It is important to note that by now, the Fourniers (who run Free Dominion) are low on funds and had to represent themselves in court. So, Connie Fournier, a computer scientist, went up against some very high priced IP lawyers – and won a bit more freedom for us all!

  12. Adam Guerbuez says:

    This ruling just opened up many options for content within a whole new profitable venture I have in the works. Thanks for the heads up Mr. Geist.

  13. jasper park says:

    The Fourniers are seeking help to defend themselves against a continuing lawfare campaign.

  14. @Adam
    I realize that copyright law interpretation is in the eye of the beholder, but I am surprised that a law professor thinks that this decision is correct. Copying someone else’s story is news reporting? And it’s fair? What that means is that the first story out becoems free content for every competitor, which is what Adam seems to be suggesting. And ruling that if you publish anything on the web, you are giving permission for everyone else to use it? The sad thing about this is that there will obviously be an appeal, and the defendants will likely lose and then get hit with huge legal costs.

  15. Read the post
    Just pointing out that it helps to read the full post before posting in the comments. I.E. the full article was 11 paragraphs long, not the copied material. The poster only copied 3 and a bit of the fourth.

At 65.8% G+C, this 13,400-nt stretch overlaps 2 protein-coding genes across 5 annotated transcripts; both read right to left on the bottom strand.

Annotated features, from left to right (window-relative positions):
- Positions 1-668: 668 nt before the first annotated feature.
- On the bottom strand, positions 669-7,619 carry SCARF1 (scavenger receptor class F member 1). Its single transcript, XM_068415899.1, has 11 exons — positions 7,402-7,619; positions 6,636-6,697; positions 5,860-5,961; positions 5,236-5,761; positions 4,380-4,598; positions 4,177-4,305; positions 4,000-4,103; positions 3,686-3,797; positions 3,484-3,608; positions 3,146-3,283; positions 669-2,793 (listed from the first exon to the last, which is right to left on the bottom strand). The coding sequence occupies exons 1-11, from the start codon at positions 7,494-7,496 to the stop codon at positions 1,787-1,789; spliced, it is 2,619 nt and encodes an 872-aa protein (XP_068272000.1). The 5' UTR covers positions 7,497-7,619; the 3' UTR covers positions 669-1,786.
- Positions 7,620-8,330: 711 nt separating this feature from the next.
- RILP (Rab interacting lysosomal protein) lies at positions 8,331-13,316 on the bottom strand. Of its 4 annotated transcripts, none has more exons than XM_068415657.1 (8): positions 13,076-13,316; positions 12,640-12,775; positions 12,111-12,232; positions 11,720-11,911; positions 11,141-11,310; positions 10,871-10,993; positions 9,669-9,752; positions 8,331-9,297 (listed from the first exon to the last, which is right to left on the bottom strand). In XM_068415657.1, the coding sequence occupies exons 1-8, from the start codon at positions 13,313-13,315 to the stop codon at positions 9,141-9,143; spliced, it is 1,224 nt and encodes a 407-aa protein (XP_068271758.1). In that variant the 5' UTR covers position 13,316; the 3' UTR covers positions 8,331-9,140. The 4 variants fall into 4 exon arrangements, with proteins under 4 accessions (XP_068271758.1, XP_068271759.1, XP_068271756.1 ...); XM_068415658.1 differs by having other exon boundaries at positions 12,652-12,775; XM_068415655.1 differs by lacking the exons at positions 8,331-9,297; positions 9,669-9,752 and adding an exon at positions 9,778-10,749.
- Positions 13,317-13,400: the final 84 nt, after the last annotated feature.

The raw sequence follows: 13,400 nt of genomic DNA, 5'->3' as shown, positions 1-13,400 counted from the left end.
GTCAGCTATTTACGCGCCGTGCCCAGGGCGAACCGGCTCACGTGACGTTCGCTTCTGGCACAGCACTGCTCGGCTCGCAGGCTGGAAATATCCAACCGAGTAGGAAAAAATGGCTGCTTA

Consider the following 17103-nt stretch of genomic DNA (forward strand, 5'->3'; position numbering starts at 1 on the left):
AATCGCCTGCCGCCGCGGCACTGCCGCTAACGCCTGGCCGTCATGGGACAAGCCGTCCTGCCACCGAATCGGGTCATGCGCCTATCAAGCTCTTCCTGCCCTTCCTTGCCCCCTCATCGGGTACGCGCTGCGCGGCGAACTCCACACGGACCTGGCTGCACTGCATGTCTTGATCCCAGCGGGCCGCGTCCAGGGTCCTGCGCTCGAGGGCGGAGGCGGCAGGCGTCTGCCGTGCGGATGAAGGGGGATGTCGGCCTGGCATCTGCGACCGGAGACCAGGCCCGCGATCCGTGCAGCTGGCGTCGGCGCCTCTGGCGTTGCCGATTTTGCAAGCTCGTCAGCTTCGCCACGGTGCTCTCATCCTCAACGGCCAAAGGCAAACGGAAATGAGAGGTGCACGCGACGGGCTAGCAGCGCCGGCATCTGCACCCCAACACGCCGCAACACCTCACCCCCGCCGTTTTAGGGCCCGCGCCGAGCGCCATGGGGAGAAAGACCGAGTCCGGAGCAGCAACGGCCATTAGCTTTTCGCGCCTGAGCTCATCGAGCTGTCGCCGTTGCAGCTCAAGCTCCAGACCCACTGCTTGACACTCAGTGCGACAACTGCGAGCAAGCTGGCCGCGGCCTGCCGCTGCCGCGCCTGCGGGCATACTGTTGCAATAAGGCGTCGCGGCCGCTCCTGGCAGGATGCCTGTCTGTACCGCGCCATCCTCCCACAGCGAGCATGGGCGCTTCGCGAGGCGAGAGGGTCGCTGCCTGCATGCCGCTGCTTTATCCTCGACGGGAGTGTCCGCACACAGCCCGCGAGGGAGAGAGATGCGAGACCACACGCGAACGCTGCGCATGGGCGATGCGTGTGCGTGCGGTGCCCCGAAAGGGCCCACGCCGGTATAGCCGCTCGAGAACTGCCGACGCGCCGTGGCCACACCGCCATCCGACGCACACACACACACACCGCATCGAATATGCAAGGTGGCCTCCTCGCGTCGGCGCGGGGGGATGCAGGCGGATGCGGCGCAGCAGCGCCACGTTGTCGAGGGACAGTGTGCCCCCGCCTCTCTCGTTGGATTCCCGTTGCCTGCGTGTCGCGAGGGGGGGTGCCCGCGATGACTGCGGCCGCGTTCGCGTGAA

I’m not even sure why I’m posting this. If you’re still reading, you’re probably not the point and post trolls that it’s intended for.

    However if you are, here’s my counter. Some authors like to add lots of adjectives and repeat themselves. Substantial must be subjective because in one case, copying the core paragraph from an article that’s ten pages long may be enough to infringe provided that the copied paragraph completely eliminates the need to read the original article. One person’s ten words, or 10% is never the same as another. Funny enough, a summary would accomplish the same thing, generate absolutely no traffic to the original site and would probably not be infringing. At least linking has some kickback.

    Lastly, I would like to hear what your definitions of substantial would be. I’m sure Google would love to have a chat with you. Seeing as how their entire news site is nothing but excerpts. Another good one is fark. In fact, fark is better, because the news is so obscure that most of it’s traffic would never have accured had it not been for the linking. Hence, a site getting farked. (So much traffic the servers crash)

    If you’ve read all that, kudos to you 🙂

  16. Be Careful…
    The post above and several of the responding comments imply that the court examined only the proportion of the work posted when deciding whether or not that post constituted a “substantial part” of the original material. The only quantitative benchmark mentioned in the decision is that “the reproduction constitutes less than half the work”. Clearly Justice Rennie cannot be suggesting that “substantial part” be determined by a simple 50/50 test so it seems clear that he made the determination based on qualitative rather than quantitative properties. More relevant than the simple ratio of the published material to total length is the comment “Most of the commentary and original thought expressed by the author is not reproduced.”
    I only mention this because if one did not read the full decision and were relying on this summary to inform future practices they may be lulled into a false sense of security when posting less than 3 of 11 parts of a copyrighted material.